Bitter outlines three common areas where differing values may lead to business relationship conflicts:

1. Money – Clear guidelines must identify who has authority to spend money. Compensation issues must be resolved, especially if one partner has access to a higher draw on the business’s capital. Differing attitudes regarding risk and debt levels must be resolved.

If capital investments differ, does the higher-capitalized partner have veto power over major decisions? Decide who will keep the books and how often financial reports are provided to the owners. If the farm hits a downturn or rough patch, how far will the senior partner be willing to go? Are they willing to give a mortgage, provide personal guarantees, cash infusion or liquidate savings for the sake of the business?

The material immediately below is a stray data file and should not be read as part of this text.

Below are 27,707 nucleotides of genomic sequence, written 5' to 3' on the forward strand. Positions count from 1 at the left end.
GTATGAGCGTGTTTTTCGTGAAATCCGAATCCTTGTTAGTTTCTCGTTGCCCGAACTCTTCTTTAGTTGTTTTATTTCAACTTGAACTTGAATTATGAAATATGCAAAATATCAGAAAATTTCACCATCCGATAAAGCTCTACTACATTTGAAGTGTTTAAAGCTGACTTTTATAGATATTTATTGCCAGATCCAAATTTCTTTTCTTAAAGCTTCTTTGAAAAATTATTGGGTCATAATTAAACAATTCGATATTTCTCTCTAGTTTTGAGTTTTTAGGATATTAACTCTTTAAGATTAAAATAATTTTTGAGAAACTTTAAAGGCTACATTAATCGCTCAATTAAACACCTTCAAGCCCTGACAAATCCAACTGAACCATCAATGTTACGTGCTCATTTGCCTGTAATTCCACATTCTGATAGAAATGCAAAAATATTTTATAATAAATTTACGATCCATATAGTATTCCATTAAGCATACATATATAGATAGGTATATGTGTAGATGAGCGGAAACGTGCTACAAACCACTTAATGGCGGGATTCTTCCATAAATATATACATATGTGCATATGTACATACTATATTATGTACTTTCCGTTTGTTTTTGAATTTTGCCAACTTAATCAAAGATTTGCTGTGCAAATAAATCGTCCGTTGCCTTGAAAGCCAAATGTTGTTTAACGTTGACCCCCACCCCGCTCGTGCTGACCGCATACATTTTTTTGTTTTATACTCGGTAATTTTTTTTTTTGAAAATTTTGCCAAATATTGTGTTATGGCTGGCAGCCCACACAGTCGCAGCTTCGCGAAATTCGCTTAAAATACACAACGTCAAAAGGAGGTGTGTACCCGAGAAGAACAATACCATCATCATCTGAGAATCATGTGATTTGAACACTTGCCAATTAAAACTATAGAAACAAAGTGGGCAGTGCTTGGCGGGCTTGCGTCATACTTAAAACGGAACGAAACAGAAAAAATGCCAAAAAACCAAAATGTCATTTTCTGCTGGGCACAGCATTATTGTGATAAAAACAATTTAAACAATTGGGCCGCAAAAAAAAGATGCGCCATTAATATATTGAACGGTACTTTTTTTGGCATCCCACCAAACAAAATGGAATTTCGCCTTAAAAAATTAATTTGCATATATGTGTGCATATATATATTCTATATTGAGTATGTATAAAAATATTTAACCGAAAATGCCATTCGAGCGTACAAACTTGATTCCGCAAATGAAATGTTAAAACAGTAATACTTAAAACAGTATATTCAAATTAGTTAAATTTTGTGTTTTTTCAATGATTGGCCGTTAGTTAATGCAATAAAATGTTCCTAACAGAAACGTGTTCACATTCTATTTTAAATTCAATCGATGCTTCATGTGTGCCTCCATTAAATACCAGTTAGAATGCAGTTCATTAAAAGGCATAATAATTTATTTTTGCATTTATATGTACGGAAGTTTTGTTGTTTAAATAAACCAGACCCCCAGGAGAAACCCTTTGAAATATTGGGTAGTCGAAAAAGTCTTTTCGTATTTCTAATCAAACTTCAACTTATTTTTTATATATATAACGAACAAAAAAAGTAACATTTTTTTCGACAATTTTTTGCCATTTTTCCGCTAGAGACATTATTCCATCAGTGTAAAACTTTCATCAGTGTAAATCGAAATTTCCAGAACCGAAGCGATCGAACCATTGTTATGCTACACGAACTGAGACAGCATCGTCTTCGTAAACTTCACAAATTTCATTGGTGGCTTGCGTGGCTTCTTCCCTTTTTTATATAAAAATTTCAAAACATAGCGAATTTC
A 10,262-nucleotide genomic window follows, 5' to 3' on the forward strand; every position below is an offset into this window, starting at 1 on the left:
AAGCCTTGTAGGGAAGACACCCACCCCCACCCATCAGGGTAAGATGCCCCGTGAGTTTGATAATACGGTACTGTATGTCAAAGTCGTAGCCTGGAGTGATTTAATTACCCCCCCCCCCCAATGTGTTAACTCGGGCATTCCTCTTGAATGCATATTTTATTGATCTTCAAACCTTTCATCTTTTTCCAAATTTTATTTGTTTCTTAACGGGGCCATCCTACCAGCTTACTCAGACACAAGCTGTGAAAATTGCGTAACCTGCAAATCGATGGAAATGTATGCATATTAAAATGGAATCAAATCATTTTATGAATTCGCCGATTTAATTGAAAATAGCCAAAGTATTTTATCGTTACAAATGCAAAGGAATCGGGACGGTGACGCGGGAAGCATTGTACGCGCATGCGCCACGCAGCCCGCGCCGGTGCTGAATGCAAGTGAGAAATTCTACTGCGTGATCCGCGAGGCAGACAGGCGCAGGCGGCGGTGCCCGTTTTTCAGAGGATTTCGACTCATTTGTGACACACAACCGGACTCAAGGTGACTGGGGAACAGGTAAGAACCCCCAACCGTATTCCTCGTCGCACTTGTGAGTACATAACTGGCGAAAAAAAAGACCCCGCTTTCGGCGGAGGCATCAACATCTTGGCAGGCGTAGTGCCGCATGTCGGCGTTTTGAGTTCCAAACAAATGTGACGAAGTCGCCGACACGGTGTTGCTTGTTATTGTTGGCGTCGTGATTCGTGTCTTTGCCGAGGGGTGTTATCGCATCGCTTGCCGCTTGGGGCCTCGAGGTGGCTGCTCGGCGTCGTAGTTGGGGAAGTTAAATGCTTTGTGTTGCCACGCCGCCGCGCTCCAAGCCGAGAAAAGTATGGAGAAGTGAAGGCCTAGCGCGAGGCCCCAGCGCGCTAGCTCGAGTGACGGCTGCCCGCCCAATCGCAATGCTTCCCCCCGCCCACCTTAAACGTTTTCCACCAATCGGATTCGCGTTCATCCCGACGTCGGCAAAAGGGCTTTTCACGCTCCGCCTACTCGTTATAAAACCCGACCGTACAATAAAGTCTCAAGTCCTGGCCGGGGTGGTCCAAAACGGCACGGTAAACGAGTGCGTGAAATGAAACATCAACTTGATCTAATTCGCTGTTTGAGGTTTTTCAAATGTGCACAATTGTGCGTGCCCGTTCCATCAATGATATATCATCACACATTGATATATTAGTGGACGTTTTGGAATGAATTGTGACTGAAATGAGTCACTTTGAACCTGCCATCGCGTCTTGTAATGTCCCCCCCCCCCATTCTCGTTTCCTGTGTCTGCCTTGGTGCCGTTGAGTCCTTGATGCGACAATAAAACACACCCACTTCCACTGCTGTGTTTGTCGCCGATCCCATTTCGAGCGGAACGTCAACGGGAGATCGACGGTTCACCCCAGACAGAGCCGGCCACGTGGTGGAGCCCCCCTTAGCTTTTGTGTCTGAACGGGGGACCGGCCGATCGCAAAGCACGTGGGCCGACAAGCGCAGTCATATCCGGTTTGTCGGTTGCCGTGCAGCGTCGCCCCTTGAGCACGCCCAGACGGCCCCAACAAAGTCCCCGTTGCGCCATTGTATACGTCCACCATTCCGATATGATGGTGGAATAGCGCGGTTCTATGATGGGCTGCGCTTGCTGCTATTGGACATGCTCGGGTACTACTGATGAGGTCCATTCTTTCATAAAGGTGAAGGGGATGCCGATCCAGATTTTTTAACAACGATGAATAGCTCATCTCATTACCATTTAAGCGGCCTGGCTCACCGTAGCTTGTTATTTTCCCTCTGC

2. Roles – Who has decision-making authority? Can a manager make changes to protocols without consulting others? Will authority changes impact existing human resources? What are work schedule expectations? Will spouses have a role in the business and, if so, where do they fit in the organizational chart?

3. Temperament – Personality differences can get in the way of a productive working relationship. Some farms have successfully used personality tests – administered by a consultant who can follow up with advice – to learn more about the make-up of their teams.

Communication skills, including the ability to discuss values, are critical. Can all partners adapt to changes that are sure to come? Are there generational differences that lead to differing expectations? Decide how conflicts will be resolved before they arise.

Avoid pitfalls

As your farm business considers a collaboration or other type of joint opportunity, Bitter offers five recommendations to avoid the common pitfalls that often lead to failure: